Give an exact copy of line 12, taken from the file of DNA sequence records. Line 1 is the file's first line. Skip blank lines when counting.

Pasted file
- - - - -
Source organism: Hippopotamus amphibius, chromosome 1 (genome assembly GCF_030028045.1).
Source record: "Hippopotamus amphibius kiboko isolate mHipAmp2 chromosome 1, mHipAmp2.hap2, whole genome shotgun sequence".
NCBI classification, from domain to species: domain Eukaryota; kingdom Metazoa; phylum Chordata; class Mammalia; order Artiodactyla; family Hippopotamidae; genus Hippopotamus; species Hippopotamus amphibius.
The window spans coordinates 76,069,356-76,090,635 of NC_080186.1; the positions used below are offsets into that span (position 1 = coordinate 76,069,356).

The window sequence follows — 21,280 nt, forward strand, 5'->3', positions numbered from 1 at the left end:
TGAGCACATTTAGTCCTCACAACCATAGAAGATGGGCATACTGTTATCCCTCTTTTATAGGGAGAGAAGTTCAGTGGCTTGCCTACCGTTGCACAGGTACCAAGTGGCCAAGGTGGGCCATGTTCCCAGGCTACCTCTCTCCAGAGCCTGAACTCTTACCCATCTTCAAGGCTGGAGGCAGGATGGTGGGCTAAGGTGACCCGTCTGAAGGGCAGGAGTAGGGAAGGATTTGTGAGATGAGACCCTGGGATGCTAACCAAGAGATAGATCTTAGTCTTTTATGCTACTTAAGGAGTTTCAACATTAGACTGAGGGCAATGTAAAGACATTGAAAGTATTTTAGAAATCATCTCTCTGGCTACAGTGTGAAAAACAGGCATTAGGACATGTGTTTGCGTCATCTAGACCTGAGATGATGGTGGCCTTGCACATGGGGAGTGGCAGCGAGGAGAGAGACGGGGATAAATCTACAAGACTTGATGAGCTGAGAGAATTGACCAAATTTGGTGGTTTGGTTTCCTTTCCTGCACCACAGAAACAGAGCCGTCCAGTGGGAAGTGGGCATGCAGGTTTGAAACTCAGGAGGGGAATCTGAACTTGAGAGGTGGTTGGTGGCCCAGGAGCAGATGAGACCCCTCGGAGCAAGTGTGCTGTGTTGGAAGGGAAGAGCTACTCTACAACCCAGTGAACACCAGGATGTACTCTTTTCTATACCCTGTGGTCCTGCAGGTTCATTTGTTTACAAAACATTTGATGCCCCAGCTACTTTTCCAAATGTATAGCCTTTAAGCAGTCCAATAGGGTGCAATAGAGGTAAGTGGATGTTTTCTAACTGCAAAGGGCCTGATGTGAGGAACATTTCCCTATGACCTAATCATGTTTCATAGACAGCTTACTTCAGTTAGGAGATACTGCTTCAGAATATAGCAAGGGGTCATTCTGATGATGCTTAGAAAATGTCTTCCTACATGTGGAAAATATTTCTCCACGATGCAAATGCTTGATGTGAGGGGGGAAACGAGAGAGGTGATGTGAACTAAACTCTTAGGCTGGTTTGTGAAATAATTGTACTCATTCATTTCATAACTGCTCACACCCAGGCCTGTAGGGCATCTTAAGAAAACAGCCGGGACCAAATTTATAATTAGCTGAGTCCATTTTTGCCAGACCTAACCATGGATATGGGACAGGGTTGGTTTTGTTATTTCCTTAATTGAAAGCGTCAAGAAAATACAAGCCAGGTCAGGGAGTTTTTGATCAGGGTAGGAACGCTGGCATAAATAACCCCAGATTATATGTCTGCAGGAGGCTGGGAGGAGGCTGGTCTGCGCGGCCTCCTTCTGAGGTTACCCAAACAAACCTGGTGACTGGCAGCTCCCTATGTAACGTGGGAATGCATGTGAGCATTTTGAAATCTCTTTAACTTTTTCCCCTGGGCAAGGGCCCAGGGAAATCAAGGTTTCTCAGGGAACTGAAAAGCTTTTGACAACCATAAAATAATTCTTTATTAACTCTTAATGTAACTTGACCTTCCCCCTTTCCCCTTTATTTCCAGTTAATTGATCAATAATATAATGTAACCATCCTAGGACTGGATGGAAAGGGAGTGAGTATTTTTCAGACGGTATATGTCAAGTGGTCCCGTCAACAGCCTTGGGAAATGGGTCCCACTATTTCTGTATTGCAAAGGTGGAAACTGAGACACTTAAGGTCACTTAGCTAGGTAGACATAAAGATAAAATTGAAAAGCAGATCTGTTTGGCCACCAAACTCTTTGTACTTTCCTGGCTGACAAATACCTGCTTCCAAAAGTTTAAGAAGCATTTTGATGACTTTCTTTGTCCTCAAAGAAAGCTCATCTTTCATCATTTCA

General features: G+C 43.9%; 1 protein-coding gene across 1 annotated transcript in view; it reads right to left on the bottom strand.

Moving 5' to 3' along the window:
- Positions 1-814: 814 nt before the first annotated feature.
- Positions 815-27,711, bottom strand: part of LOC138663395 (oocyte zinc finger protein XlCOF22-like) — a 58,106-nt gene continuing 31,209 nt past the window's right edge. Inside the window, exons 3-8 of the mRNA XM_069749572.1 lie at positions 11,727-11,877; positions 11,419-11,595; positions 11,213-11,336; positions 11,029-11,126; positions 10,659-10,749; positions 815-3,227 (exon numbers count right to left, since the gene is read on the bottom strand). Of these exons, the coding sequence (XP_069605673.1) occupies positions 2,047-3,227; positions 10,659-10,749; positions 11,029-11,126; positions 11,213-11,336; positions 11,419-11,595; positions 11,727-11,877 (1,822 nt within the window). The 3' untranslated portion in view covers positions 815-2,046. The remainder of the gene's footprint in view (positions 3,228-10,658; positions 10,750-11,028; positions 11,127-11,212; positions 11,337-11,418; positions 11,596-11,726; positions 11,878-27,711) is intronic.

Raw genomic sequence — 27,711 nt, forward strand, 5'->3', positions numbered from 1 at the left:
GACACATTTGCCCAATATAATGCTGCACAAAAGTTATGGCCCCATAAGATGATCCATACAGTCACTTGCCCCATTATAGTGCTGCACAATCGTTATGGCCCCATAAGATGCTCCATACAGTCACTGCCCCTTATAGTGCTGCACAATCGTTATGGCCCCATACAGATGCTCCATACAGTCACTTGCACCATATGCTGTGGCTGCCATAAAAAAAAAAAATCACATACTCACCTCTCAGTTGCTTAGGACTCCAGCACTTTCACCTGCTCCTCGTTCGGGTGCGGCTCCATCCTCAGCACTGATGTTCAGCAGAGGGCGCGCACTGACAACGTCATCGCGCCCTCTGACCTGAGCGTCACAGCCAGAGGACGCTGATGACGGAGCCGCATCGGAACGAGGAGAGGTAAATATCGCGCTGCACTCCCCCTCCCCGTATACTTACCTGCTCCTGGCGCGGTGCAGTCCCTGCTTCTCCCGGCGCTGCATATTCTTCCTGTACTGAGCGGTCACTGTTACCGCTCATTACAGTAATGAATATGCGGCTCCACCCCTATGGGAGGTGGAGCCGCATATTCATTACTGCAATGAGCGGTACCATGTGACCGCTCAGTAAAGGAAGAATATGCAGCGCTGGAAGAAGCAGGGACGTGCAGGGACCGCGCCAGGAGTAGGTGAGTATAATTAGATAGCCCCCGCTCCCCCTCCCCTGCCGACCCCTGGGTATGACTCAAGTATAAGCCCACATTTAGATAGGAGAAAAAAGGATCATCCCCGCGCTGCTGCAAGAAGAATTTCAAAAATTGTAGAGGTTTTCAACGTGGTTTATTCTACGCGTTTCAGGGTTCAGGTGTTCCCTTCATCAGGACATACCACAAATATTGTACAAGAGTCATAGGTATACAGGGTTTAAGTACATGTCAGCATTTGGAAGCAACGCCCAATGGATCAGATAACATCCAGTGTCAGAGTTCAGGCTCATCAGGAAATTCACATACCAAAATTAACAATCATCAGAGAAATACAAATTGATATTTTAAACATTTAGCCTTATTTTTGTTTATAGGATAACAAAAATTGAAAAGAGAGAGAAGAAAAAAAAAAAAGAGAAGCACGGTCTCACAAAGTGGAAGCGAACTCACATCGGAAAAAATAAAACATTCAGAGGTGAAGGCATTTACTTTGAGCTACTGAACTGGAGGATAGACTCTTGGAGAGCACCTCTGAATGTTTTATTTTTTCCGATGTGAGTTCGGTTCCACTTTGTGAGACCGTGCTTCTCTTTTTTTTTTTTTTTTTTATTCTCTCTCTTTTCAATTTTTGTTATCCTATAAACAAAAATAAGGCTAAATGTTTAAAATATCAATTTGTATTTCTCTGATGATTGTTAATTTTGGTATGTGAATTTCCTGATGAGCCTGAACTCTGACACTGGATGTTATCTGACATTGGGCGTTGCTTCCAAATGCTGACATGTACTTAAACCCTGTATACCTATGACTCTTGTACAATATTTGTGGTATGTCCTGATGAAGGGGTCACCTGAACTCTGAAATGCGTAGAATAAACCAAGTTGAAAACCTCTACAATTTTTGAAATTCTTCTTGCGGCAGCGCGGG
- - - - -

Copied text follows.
GACACATTTGCCCAATATAATGCTGCACAAAAGTTATGGCCCCATAAGATGATCCATACAGTCACTTGCCCCATTATAGTGCTGCACAATCGTTATGGCCCCATAAGATGCTCCATACAGTCACTGCCCCTTATAGTGCTGCACAATCGTTATGGCCCCATACAGATGCTCCATACAGTCACTTGCACCATATGCTGTGGCTGCCATAAAAAAAAAAAATCACATACTCACCTCTCAGTTGCTTAGGACTCCAGCACTTTCACCTGCTCCTCGTTCGGGTGCGGCTCCATCCTCAGCACTGATGTTCAGCAGAGGGCGCGCACTGACAACGTCATCGCGCCCTCTGACCTGAGCGTCACAGCCAGAGGACGCTGATGACGGAGCCGCATCGGAACGAGGAGAGGTAAATATCGCGCTGCACTCCCCCTCCCCGTATACTTACCTGCTCCTGGCGCGGTGCAGTCCCTGCTTCTCCCGGCGCTGCATATTCTTCCTGTACTGAGCGGTCACTGTTACCGCTCATTACAGTAATGAATATGCGGCTCCACCCCTATGGGAGGTGGAGCCGCATATTCATTACTGCAATGAGCGGTACCATGTGACCGCTCAGTAAAGGAAGAATATGCAGCGCTGGAAGAAGCAGGGACGTGCAGGGACCGCGCCAGGAGTAGGTGAGTATAATTAGATAGCCCCCGCTCCCCCTCCCCTGCCGACCCCTGGGTATGACTCAAGTATAAGCCCACATTTAGATAGGAGAAAAAAGGATCATCCCCGCGCTGCTGCAAGAAGAATTTCAAAAATTGTAGAGGTTTTCAACGTGGTTTATTCTACGCGTTTCAGGGTTCAGGTGTTCCCTTCATCAGGACATACCACAAATATTGTACAAGAGTCATAGGTATACAGGGTTTAAGTACATGTCAGCATTTGGAAGCAACGCCCAATGGATCAGATAACATCCAGTGTCAGAGTTCAGGCTCATCAGGAAATTCACATACCAAAATTAACAATCATCAGAGAAATACAAATTGATATTTTAAACATTTAGCCTTATTTTTGTTTATAGGATAACAAAAATTGAAAAGAGAGAGAAGAAAAAAAAAAAAGAGAAGCACGGTCTCACAAAGTGGAAGCGAACTCACATCGGAAAAAATAAAACATTCAGAGGTGAAGGCATTTACTTTGAGCTACTGAACTGGAGGATAGACTCTTGGAGAGCACCTCTGAATGTTTTATTTTTTCCGATGTGAGTTCGGTTCCACTTTGTGAGACCGTGCTTCTCTTTTTTTTTTTTTTTTTTATTCTCTCTCTTTTCAATTTTTGTTATCCTATAAACAAAAATAAGGCTAAATGTTTAAAATATCAATTTGTATTTCTCTGATGATTGTTAATTTTGGTATGTGAATTTCCTGATGAGCCTGAACTCTGACACTGGATGTTATCTGACATTGGGCGTTGCTTCCAAATGCTGACATGTACTTAAACCCTGTATACCTATGACTCTTGTACAATATTTGTGGTATGTCCTGATGAAGGGGTCACCTGAACTCTGAAATGCGTAGAATAAACCAAGTTGAAAACCTCTACAATTTTTGAAATTCTTCTTGCGGCAGCGCGGG